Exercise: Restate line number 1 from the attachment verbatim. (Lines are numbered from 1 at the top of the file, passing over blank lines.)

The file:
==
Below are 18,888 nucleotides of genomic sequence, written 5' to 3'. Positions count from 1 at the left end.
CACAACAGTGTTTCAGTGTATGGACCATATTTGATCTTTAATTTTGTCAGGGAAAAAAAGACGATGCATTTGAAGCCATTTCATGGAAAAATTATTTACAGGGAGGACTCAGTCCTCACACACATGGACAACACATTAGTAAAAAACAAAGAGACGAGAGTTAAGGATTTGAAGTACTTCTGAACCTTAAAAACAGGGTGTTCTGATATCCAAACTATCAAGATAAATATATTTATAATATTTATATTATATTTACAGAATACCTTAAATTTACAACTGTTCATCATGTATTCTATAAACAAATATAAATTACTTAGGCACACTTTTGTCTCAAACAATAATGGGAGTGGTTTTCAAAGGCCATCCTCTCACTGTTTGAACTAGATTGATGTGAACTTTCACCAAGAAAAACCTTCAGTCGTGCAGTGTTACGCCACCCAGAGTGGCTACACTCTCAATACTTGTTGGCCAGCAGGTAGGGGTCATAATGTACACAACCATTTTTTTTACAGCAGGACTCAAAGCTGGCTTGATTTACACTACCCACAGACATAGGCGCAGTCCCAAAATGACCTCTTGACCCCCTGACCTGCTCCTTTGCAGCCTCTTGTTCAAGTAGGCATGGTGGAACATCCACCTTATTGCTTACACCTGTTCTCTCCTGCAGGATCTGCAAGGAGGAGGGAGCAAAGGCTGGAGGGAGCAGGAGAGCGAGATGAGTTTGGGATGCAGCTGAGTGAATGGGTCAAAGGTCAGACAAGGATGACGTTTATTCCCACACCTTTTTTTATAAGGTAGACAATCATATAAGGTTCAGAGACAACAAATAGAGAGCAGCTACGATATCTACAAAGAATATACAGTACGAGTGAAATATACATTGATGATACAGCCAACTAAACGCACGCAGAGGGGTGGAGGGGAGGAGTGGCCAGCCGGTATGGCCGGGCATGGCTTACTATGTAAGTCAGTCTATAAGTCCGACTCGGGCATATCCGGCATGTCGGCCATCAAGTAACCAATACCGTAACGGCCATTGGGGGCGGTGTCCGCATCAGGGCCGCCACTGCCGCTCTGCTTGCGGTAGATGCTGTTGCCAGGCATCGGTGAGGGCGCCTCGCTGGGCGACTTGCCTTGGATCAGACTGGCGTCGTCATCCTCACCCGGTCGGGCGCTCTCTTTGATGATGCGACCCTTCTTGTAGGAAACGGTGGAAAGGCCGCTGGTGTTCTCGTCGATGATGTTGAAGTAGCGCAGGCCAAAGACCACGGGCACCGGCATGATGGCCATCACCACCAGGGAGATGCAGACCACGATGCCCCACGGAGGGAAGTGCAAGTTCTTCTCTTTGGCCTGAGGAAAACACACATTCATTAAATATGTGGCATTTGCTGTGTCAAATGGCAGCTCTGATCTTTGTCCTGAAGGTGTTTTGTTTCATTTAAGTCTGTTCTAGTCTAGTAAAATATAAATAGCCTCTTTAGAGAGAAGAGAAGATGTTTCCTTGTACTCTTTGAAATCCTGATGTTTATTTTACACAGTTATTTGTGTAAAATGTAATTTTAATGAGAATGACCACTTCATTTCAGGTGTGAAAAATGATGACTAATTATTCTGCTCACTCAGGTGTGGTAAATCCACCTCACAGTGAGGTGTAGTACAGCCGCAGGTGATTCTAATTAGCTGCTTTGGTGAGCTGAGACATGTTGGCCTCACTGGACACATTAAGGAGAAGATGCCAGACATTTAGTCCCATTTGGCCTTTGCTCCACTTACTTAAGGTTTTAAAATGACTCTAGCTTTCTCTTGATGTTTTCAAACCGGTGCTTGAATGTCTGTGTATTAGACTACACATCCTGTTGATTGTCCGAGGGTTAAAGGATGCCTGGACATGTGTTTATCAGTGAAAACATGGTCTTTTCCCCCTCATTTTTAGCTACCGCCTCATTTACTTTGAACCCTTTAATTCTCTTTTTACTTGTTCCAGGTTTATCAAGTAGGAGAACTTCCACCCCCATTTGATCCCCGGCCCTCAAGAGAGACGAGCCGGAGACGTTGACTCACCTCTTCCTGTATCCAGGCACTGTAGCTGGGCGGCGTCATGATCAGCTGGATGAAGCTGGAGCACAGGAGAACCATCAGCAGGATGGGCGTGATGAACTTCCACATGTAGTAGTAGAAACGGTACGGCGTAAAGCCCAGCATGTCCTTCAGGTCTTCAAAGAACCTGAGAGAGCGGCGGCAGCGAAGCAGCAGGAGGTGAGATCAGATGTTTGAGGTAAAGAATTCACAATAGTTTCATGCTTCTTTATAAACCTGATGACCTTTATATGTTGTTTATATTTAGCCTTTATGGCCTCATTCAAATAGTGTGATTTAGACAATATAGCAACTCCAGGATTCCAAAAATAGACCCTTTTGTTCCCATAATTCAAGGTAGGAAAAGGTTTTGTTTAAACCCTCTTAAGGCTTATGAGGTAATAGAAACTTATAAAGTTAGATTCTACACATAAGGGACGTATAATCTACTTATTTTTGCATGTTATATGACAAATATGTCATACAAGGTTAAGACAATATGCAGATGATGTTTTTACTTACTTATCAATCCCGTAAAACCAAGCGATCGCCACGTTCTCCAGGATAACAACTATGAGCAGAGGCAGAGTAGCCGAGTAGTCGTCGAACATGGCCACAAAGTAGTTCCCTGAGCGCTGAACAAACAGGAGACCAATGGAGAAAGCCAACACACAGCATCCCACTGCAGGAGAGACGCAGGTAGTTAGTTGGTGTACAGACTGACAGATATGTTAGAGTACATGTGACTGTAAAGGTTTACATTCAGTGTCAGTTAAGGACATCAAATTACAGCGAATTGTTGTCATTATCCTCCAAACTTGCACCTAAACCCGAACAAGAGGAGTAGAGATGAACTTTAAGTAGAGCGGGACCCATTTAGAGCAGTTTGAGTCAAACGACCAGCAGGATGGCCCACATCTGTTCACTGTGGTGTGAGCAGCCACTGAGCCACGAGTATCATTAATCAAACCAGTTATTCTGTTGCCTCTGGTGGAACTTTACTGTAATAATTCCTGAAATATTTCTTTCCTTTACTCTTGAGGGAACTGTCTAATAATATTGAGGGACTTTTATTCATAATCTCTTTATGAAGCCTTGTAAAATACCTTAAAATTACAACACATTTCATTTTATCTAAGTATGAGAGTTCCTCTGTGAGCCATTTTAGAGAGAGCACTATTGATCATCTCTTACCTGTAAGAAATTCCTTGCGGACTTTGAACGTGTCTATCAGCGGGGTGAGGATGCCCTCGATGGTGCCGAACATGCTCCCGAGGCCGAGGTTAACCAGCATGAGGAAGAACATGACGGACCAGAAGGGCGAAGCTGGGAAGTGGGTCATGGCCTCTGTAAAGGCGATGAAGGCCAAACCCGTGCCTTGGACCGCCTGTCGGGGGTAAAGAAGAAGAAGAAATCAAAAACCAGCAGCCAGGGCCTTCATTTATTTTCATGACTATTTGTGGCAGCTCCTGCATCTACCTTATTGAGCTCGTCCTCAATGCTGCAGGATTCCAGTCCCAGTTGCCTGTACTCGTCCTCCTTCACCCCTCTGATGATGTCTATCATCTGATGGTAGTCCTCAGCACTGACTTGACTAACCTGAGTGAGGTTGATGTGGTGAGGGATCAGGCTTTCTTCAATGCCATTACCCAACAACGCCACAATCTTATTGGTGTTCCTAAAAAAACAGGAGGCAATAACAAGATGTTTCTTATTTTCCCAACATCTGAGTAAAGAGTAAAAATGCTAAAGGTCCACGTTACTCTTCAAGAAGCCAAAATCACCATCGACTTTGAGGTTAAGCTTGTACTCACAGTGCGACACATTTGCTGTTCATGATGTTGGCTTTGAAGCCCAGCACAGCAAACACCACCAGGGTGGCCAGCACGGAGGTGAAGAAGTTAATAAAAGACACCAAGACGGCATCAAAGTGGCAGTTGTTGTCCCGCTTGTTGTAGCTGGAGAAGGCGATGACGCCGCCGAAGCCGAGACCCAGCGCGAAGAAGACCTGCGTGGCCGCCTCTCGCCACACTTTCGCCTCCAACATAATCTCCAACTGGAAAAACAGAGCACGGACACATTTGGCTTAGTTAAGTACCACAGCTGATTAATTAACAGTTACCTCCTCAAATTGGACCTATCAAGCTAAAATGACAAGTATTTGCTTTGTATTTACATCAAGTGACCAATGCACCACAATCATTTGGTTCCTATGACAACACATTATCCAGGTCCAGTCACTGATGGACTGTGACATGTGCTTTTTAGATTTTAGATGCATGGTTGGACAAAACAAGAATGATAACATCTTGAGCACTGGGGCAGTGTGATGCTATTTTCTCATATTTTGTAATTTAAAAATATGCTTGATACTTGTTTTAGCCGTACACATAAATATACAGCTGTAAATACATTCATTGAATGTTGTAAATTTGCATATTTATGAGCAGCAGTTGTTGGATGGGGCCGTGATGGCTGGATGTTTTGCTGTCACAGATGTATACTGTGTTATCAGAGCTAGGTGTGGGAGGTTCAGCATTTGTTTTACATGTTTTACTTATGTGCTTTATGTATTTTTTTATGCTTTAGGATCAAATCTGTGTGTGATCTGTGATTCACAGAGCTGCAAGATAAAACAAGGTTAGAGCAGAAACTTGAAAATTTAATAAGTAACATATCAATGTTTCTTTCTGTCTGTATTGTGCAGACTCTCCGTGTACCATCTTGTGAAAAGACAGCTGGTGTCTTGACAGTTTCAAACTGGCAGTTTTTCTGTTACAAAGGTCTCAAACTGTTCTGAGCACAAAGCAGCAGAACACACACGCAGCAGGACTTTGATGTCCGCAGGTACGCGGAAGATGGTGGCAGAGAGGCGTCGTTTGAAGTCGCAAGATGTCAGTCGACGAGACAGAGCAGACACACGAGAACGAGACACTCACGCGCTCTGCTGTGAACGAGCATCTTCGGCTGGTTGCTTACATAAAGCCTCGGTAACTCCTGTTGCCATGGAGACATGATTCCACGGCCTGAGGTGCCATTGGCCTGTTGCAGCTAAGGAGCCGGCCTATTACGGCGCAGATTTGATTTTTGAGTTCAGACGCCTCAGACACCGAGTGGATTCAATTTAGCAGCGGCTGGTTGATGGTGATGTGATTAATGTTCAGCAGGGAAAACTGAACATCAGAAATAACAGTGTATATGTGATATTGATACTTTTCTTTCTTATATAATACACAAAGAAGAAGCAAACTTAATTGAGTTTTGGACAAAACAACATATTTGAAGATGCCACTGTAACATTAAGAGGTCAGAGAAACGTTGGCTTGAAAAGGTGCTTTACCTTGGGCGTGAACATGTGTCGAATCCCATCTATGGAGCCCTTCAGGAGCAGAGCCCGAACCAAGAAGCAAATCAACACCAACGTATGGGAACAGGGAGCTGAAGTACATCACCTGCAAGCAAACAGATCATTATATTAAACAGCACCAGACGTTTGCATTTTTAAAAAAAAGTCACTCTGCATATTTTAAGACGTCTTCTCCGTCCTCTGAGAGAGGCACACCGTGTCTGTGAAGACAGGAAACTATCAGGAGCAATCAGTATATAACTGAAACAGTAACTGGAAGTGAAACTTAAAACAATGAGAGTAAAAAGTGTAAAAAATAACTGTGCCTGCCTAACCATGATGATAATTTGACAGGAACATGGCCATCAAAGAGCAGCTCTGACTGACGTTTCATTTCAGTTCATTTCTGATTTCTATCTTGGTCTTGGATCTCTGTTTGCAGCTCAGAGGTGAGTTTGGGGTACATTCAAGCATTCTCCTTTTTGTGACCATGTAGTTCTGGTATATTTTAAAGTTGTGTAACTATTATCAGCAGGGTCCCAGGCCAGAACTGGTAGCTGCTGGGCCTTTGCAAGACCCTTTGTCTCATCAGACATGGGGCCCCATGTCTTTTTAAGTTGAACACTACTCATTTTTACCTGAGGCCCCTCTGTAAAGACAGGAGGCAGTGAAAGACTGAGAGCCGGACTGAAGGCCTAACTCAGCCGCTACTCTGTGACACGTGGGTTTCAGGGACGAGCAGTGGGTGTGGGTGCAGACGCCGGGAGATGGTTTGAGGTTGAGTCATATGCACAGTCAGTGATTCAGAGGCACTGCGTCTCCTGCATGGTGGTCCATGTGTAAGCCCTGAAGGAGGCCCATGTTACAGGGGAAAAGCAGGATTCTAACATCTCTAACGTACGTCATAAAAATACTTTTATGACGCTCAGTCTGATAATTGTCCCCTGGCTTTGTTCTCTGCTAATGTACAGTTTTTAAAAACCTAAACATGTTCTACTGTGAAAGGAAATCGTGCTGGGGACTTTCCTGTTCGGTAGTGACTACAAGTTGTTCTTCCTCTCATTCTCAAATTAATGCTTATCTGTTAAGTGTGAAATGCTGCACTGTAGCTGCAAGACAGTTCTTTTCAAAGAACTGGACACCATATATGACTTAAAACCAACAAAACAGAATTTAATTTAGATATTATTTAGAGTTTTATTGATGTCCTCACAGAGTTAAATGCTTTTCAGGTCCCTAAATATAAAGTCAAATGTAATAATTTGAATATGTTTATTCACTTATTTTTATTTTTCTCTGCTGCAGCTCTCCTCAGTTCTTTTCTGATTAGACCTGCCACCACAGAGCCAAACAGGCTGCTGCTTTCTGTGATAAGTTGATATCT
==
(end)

Below are 18,888 nucleotides of genomic sequence, written 5' to 3'. Positions count from 1 at the left end.